Finding meaning and happiness with aging

Older adults report higher levels of happiness and well-being in their daily lives than younger adults, according to a Journal of Clinical Psychiatry study. Among adults ranging from 21 to 100, the researchers observed a striking trend: the older people were, the happier they felt.

Gerontologists call this the paradox of aging: as people experience a decline in cognitive skills or physical health, instead of feeling worse, they feel happier than when they were younger.

Older, but emotionally wiser

Seniors may be happier, on average, because of the wisdom they acquire through life experience, according to a Stanford University study in Psychology and Aging. As people age and time horizons grow shorter, they invest in what they see as most important. That’s typically meaningful relationships, and they attain greater satisfaction from investing in those relationships.

Emotional lives improve with age – a key to greater happiness as people get older, the researchers report. Aging is associated with more positive emotional well-being, greater emotional stability and more emotional depth. The study also revealed that people who experience positive emotions more frequently live longer than those who experience negative feelings more often.

Positive aging outlook promotes health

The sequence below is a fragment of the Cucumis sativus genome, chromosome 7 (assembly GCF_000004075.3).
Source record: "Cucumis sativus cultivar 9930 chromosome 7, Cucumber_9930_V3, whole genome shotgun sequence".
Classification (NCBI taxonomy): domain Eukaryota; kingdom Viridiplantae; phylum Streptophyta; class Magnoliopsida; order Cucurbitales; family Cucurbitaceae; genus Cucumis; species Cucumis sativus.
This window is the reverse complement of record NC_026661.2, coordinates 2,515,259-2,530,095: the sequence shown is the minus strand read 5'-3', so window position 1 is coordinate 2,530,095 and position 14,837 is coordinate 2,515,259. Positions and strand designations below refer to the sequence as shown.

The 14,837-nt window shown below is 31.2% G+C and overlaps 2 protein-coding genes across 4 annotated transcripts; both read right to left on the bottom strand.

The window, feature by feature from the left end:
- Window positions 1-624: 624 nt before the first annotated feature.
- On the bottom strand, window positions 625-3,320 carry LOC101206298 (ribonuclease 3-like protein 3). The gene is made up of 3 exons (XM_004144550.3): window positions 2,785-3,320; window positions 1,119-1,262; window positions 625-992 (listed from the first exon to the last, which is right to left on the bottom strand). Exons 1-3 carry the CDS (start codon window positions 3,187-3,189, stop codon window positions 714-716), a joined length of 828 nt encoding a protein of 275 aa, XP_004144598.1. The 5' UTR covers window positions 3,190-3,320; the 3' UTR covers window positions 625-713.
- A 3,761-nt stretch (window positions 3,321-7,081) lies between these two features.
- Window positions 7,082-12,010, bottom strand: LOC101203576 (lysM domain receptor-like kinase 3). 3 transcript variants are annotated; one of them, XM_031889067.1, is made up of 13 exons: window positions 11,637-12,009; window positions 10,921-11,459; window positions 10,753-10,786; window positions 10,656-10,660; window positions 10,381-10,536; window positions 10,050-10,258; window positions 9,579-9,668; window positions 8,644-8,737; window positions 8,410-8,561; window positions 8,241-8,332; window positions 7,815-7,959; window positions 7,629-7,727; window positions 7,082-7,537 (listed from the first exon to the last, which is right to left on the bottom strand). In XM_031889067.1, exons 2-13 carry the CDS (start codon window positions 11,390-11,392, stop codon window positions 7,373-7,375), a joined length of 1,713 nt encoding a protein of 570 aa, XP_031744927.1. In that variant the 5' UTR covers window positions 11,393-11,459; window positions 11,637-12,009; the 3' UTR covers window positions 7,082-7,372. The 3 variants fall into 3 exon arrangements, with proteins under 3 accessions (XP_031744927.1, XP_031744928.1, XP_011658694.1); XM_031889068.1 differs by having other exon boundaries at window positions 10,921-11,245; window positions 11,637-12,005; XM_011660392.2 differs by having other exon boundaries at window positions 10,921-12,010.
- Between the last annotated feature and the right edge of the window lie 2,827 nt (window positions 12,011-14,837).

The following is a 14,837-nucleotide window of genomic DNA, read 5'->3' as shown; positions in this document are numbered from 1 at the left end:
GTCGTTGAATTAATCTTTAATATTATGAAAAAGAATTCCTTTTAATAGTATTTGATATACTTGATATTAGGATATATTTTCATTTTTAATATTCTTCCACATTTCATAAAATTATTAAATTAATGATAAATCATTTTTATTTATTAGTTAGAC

Did you know that how people think about aging affects their health?

A positive outlook on aging has been linked to lower risk of chronic disease and dementia, less isolation and loneliness, better handling of stress, and faster and better recovery from disability, reports Dalhousie University.

Individuals with positive self-perceptions of aging are more likely to engage in preventive health behaviours over time, according to Preventive Medicine. As a result, educating and encouraging people to develop a more positive view of aging could help increase healthy behaviours among seniors.

Purpose, meaning and successful aging

Creating personal meaning and purpose through different stages of life is also key to promoting health and successful aging, according to a Canadian Psychology study. These are a major source of life satisfaction and growth when facing disability or other losses that often accompany aging.

Commitment, optimism, and spiritual well-being are some common and effective ways for older adults to find and increase personal meaning and purpose, the study found. Reminiscence, which involves drawing lessons from past episodes to solve a current problem, or passing on wisdom from a lifetime of learning to the younger generation, is another meaning-enhancing strategy associated with successful aging.